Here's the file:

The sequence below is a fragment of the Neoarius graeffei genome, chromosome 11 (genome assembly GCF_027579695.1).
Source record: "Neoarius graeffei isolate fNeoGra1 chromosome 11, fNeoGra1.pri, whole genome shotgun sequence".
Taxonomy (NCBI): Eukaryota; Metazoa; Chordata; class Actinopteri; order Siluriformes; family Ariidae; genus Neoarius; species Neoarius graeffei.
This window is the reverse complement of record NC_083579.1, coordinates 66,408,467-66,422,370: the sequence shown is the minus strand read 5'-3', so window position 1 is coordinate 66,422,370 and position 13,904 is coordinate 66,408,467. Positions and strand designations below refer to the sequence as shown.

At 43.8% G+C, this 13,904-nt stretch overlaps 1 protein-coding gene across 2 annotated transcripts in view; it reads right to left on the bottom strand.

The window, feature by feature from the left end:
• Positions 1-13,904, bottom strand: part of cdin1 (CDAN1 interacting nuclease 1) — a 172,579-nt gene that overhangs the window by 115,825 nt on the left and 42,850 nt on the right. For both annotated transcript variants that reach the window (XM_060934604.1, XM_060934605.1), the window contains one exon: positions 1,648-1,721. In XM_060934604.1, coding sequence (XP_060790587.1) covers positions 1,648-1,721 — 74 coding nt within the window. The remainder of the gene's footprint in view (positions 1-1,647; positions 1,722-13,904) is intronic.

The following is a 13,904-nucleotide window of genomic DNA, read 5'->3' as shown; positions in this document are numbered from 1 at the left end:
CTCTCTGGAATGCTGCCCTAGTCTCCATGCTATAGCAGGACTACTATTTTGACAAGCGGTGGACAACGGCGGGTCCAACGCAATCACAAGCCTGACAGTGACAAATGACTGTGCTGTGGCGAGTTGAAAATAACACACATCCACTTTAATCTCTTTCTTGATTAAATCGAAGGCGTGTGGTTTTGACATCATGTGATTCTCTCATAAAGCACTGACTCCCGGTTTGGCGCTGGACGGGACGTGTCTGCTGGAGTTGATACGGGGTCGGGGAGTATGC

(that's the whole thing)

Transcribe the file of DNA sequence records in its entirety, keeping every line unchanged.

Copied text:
The sequence below is a fragment of the Neoarius graeffei genome, chromosome 11 (genome assembly GCF_027579695.1).
Source record: "Neoarius graeffei isolate fNeoGra1 chromosome 11, fNeoGra1.pri, whole genome shotgun sequence".
Taxonomy (NCBI): Eukaryota; Metazoa; Chordata; class Actinopteri; order Siluriformes; family Ariidae; genus Neoarius; species Neoarius graeffei.
This window is the reverse complement of record NC_083579.1, coordinates 66,408,467-66,422,370: the sequence shown is the minus strand read 5'-3', so window position 1 is coordinate 66,422,370 and position 13,904 is coordinate 66,408,467. Positions and strand designations below refer to the sequence as shown.

At 43.8% G+C, this 13,904-nt stretch overlaps 1 protein-coding gene across 2 annotated transcripts in view; it reads right to left on the bottom strand.

The window, feature by feature from the left end:
• Positions 1-13,904, bottom strand: part of cdin1 (CDAN1 interacting nuclease 1) — a 172,579-nt gene that overhangs the window by 115,825 nt on the left and 42,850 nt on the right. For both annotated transcript variants that reach the window (XM_060934604.1, XM_060934605.1), the window contains one exon: positions 1,648-1,721. In XM_060934604.1, coding sequence (XP_060790587.1) covers positions 1,648-1,721 — 74 coding nt within the window. The remainder of the gene's footprint in view (positions 1-1,647; positions 1,722-13,904) is intronic.

The following is a 13,904-nucleotide window of genomic DNA, read 5'->3' as shown; positions in this document are numbered from 1 at the left end:
CTCTCTGGAATGCTGCCCTAGTCTCCATGCTATAGCAGGACTACTATTTTGACAAGCGGTGGACAACGGCGGGTCCAACGCAATCACAAGCCTGACAGTGACAAATGACTGTGCTGTGGCGAGTTGAAAATAACACACATCCACTTTAATCTCTTTCTTGATTAAATCGAAGGCGTGTGGTTTTGACATCATGTGATTCTCTCATAAAGCACTGACTCCCGGTTTGGCGCTGGACGGGACGTGTCTGCTGGAGTTGATACGGGGTCGGGGAGTATGC